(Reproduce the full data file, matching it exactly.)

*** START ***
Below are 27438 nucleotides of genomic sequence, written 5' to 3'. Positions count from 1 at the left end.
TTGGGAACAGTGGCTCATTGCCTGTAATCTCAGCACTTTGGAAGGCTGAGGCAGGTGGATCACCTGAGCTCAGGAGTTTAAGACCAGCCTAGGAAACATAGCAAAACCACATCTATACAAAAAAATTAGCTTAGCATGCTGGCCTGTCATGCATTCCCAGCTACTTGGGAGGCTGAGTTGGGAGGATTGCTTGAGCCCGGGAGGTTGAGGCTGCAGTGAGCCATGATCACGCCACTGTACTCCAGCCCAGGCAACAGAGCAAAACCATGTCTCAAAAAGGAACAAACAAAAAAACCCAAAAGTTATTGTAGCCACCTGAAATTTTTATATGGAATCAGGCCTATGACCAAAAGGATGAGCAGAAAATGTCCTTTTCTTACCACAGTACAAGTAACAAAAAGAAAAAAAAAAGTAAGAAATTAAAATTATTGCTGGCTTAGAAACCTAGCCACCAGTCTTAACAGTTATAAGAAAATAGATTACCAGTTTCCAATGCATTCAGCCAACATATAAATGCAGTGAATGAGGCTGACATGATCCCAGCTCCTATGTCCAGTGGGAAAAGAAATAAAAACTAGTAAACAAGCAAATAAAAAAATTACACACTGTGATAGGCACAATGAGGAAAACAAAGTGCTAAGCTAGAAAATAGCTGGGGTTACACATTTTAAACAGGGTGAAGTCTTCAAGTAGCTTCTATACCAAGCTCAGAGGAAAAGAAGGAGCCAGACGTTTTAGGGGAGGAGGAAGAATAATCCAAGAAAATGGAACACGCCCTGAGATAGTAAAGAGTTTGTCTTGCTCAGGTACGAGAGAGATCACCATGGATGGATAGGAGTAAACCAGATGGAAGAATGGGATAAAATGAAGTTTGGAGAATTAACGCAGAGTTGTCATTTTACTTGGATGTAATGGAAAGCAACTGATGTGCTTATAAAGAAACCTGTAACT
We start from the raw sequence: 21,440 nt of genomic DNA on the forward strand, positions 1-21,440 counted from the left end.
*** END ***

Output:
Below are 27438 nucleotides of genomic sequence, written 5' to 3'. Positions count from 1 at the left end.
TTGGGAACAGTGGCTCATTGCCTGTAATCTCAGCACTTTGGAAGGCTGAGGCAGGTGGATCACCTGAGCTCAGGAGTTTAAGACCAGCCTAGGAAACATAGCAAAACCACATCTATACAAAAAAATTAGCTTAGCATGCTGGCCTGTCATGCATTCCCAGCTACTTGGGAGGCTGAGTTGGGAGGATTGCTTGAGCCCGGGAGGTTGAGGCTGCAGTGAGCCATGATCACGCCACTGTACTCCAGCCCAGGCAACAGAGCAAAACCATGTCTCAAAAAGGAACAAACAAAAAAACCCAAAAGTTATTGTAGCCACCTGAAATTTTTATATGGAATCAGGCCTATGACCAAAAGGATGAGCAGAAAATGTCCTTTTCTTACCACAGTACAAGTAACAAAAAGAAAAAAAAAAGTAAGAAATTAAAATTATTGCTGGCTTAGAAACCTAGCCACCAGTCTTAACAGTTATAAGAAAATAGATTACCAGTTTCCAATGCATTCAGCCAACATATAAATGCAGTGAATGAGGCTGACATGATCCCAGCTCCTATGTCCAGTGGGAAAAGAAATAAAAACTAGTAAACAAGCAAATAAAAAAATTACACACTGTGATAGGCACAATGAGGAAAACAAAGTGCTAAGCTAGAAAATAGCTGGGGTTACACATTTTAAACAGGGTGAAGTCTTCAAGTAGCTTCTATACCAAGCTCAGAGGAAAAGAAGGAGCCAGACGTTTTAGGGGAGGAGGAAGAATAATCCAAGAAAATGGAACACGCCCTGAGATAGTAAAGAGTTTGTCTTGCTCAGGTACGAGAGAGATCACCATGGATGGATAGGAGTAAACCAGATGGAAGAATGGGATAAAATGAAGTTTGGAGAATTAACGCAGAGTTGTCATTTTACTTGGATGTAATGGAAAGCAACTGATGTGCTTATAAAGAAACCTGTAACT
We start from the raw sequence: 21,440 nt of genomic DNA on the forward strand, positions 1-21,440 counted from the left end.